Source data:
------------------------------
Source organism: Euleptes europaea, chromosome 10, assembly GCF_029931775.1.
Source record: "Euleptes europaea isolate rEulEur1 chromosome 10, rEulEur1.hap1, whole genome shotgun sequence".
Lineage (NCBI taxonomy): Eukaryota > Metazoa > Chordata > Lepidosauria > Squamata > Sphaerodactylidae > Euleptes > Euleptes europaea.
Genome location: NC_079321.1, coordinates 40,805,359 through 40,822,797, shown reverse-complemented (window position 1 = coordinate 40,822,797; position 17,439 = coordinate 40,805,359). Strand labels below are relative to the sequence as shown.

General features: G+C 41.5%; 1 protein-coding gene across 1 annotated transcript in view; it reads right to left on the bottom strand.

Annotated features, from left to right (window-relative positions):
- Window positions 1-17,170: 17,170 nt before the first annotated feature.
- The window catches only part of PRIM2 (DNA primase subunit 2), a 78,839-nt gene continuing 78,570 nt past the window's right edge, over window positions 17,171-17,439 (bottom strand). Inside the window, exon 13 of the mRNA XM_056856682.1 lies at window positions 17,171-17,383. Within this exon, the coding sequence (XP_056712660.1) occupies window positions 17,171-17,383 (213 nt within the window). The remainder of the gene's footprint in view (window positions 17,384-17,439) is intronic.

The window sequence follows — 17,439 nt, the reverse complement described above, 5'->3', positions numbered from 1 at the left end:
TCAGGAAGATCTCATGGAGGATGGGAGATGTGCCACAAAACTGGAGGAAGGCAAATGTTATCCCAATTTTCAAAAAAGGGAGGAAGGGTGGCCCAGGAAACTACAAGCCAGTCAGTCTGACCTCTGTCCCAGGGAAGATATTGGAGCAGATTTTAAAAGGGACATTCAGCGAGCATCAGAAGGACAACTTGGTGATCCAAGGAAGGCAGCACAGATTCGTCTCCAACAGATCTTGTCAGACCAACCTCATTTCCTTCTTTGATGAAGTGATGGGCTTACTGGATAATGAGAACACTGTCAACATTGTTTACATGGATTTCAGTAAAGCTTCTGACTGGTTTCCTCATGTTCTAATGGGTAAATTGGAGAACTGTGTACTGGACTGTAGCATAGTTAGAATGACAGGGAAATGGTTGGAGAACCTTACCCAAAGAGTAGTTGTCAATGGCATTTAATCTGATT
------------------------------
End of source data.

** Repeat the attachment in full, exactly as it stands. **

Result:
Source organism: Euleptes europaea, chromosome 10, assembly GCF_029931775.1.
Source record: "Euleptes europaea isolate rEulEur1 chromosome 10, rEulEur1.hap1, whole genome shotgun sequence".
Lineage (NCBI taxonomy): Eukaryota > Metazoa > Chordata > Lepidosauria > Squamata > Sphaerodactylidae > Euleptes > Euleptes europaea.
Genome location: NC_079321.1, coordinates 40,805,359 through 40,822,797, shown reverse-complemented (window position 1 = coordinate 40,822,797; position 17,439 = coordinate 40,805,359). Strand labels below are relative to the sequence as shown.

General features: G+C 41.5%; 1 protein-coding gene across 1 annotated transcript in view; it reads right to left on the bottom strand.

Annotated features, from left to right (window-relative positions):
- Window positions 1-17,170: 17,170 nt before the first annotated feature.
- The window catches only part of PRIM2 (DNA primase subunit 2), a 78,839-nt gene continuing 78,570 nt past the window's right edge, over window positions 17,171-17,439 (bottom strand). Inside the window, exon 13 of the mRNA XM_056856682.1 lies at window positions 17,171-17,383. Within this exon, the coding sequence (XP_056712660.1) occupies window positions 17,171-17,383 (213 nt within the window). The remainder of the gene's footprint in view (window positions 17,384-17,439) is intronic.

The window sequence follows — 17,439 nt, the reverse complement described above, 5'->3', positions numbered from 1 at the left end:
TCAGGAAGATCTCATGGAGGATGGGAGATGTGCCACAAAACTGGAGGAAGGCAAATGTTATCCCAATTTTCAAAAAAGGGAGGAAGGGTGGCCCAGGAAACTACAAGCCAGTCAGTCTGACCTCTGTCCCAGGGAAGATATTGGAGCAGATTTTAAAAGGGACATTCAGCGAGCATCAGAAGGACAACTTGGTGATCCAAGGAAGGCAGCACAGATTCGTCTCCAACAGATCTTGTCAGACCAACCTCATTTCCTTCTTTGATGAAGTGATGGGCTTACTGGATAATGAGAACACTGTCAACATTGTTTACATGGATTTCAGTAAAGCTTCTGACTGGTTTCCTCATGTTCTAATGGGTAAATTGGAGAACTGTGTACTGGACTGTAGCATAGTTAGAATGACAGGGAAATGGTTGGAGAACCTTACCCAAAGAGTAGTTGTCAATGGCATTTAATCTGATT